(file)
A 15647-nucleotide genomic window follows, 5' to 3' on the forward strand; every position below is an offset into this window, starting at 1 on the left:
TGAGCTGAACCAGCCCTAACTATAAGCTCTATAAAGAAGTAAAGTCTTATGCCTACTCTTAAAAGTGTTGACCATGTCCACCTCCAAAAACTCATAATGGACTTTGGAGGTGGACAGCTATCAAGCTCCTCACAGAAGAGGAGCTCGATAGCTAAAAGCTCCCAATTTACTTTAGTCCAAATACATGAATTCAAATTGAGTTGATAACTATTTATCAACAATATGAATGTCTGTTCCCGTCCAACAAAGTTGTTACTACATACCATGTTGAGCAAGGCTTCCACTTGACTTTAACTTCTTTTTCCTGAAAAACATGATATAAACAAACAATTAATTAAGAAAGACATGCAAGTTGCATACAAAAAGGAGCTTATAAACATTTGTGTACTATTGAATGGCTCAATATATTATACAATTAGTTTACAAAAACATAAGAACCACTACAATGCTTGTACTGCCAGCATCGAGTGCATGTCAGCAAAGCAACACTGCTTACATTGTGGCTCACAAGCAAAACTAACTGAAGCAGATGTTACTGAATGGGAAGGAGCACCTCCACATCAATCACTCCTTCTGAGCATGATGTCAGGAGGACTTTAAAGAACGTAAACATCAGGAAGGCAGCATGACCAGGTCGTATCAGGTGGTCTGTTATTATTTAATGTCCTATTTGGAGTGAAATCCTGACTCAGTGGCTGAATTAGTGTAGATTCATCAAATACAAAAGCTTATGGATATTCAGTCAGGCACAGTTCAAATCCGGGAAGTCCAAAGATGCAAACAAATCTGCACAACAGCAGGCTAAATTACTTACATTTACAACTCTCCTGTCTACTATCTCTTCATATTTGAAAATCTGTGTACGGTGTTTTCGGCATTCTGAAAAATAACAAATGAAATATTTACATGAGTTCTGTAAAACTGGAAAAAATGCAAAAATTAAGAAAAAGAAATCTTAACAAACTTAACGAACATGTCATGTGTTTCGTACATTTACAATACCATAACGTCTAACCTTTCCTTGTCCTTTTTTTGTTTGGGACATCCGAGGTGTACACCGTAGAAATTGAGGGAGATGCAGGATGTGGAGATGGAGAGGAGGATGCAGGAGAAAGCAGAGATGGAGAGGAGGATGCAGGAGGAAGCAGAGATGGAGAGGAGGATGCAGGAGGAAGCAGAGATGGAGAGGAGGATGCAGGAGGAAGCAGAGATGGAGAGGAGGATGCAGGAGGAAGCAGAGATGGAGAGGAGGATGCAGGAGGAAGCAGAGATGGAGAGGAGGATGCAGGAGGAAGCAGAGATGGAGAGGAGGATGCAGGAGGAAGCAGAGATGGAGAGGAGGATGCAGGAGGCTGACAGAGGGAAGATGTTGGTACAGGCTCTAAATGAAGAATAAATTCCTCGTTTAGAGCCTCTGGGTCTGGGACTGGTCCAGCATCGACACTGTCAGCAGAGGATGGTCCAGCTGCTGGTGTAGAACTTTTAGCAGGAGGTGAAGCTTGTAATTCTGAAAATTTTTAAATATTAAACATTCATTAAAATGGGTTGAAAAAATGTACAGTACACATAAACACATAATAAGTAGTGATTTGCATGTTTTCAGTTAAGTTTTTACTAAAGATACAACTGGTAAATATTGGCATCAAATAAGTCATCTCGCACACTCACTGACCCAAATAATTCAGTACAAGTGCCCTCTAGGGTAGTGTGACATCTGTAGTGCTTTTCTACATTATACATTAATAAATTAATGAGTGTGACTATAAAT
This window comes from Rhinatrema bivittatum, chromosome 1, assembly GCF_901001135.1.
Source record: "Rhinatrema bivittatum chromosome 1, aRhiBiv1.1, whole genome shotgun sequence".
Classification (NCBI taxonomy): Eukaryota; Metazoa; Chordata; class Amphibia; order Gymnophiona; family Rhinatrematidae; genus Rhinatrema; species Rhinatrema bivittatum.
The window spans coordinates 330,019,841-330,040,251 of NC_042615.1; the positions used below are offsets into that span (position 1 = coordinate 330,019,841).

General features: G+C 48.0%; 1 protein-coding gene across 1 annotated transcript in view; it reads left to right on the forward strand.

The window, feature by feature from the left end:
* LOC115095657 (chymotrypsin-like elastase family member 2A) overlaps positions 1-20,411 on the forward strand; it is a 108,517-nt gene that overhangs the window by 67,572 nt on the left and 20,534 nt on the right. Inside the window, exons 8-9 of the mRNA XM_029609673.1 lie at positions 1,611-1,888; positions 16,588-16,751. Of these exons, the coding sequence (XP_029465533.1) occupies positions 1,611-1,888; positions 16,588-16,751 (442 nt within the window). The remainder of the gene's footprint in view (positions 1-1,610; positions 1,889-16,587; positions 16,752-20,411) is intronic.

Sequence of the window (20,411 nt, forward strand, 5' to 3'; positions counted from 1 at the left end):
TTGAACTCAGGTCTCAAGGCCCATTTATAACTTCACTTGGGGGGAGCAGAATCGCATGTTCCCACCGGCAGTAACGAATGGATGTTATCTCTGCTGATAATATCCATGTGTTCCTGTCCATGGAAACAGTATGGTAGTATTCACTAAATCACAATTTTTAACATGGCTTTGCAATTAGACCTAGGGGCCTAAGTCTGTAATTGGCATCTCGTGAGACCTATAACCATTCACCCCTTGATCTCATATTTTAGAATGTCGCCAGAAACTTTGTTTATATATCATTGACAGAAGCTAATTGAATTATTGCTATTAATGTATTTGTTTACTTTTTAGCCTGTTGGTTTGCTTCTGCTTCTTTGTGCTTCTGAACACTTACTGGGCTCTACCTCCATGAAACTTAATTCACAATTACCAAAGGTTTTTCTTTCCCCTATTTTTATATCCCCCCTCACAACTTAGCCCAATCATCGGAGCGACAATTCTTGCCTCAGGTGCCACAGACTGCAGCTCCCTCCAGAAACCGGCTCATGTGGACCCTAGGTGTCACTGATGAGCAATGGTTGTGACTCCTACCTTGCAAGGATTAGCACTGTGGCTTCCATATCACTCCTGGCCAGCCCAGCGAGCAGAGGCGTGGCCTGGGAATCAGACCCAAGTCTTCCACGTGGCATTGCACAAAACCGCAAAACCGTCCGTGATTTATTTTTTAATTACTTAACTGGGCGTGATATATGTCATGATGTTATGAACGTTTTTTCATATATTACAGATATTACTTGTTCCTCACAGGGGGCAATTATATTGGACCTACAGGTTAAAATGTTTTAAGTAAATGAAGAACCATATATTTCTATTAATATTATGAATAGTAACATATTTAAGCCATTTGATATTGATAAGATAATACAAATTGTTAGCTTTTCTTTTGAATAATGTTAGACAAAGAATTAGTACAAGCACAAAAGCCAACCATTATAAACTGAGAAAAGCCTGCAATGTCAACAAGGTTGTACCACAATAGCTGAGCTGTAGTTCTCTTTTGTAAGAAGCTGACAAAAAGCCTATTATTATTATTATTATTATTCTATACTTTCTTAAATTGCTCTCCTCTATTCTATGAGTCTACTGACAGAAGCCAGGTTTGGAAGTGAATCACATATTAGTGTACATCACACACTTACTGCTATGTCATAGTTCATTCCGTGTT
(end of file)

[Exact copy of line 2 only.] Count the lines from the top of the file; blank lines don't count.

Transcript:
TGAGCTGAACCAGCCCTAACTATAAGCTCTATAAAGAAGTAAAGTCTTATGCCTACTCTTAAAAGTGTTGACCATGTCCACCTCCAAAAACTCATAATGGACTTTGGAGGTGGACAGCTATCAAGCTCCTCACAGAAGAGGAGCTCGATAGCTAAAAGCTCCCAATTTACTTTAGTCCAAATACATGAATTCAAATTGAGTTGATAACTATTTATCAACAATATGAATGTCTGTTCCCGTCCAACAAAGTTGTTACTACATACCATGTTGAGCAAGGCTTCCACTTGACTTTAACTTCTTTTTCCTGAAAAACATGATATAAACAAACAATTAATTAAGAAAGACATGCAAGTTGCATACAAAAAGGAGCTTATAAACATTTGTGTACTATTGAATGGCTCAATATATTATACAATTAGTTTACAAAAACATAAGAACCACTACAATGCTTGTACTGCCAGCATCGAGTGCATGTCAGCAAAGCAACACTGCTTACATTGTGGCTCACAAGCAAAACTAACTGAAGCAGATGTTACTGAATGGGAAGGAGCACCTCCACATCAATCACTCCTTCTGAGCATGATGTCAGGAGGACTTTAAAGAACGTAAACATCAGGAAGGCAGCATGACCAGGTCGTATCAGGTGGTCTGTTATTATTTAATGTCCTATTTGGAGTGAAATCCTGACTCAGTGGCTGAATTAGTGTAGATTCATCAAATACAAAAGCTTATGGATATTCAGTCAGGCACAGTTCAAATCCGGGAAGTCCAAAGATGCAAACAAATCTGCACAACAGCAGGCTAAATTACTTACATTTACAACTCTCCTGTCTACTATCTCTTCATATTTGAAAATCTGTGTACGGTGTTTTCGGCATTCTGAAAAATAACAAATGAAATATTTACATGAGTTCTGTAAAACTGGAAAAAATGCAAAAATTAAGAAAAAGAAATCTTAACAAACTTAACGAACATGTCATGTGTTTCGTACATTTACAATACCATAACGTCTAACCTTTCCTTGTCCTTTTTTTGTTTGGGACATCCGAGGTGTACACCGTAGAAATTGAGGGAGATGCAGGATGTGGAGATGGAGAGGAGGATGCAGGAGAAAGCAGAGATGGAGAGGAGGATGCAGGAGGAAGCAGAGATGGAGAGGAGGATGCAGGAGGAAGCAGAGATGGAGAGGAGGATGCAGGAGGAAGCAGAGATGGAGAGGAGGATGCAGGAGGAAGCAGAGATGGAGAGGAGGATGCAGGAGGAAGCAGAGATGGAGAGGAGGATGCAGGAGGAAGCAGAGATGGAGAGGAGGATGCAGGAGGAAGCAGAGATGGAGAGGAGGATGCAGGAGGCTGACAGAGGGAAGATGTTGGTACAGGCTCTAAATGAAGAATAAATTCCTCGTTTAGAGCCTCTGGGTCTGGGACTGGTCCAGCATCGACACTGTCAGCAGAGGATGGTCCAGCTGCTGGTGTAGAACTTTTAGCAGGAGGTGAAGCTTGTAATTCTGAAAATTTTTAAATATTAAACATTCATTAAAATGGGTTGAAAAAATGTACAGTACACATAAACACATAATAAGTAGTGATTTGCATGTTTTCAGTTAAGTTTTTACTAAAGATACAACTGGTAAATATTGGCATCAAATAAGTCATCTCGCACACTCACTGACCCAAATAATTCAGTACAAGTGCCCTCTAGGGTAGTGTGACATCTGTAGTGCTTTTCTACATTATACATTAATAAATTAATGAGTGTGACTATAAAT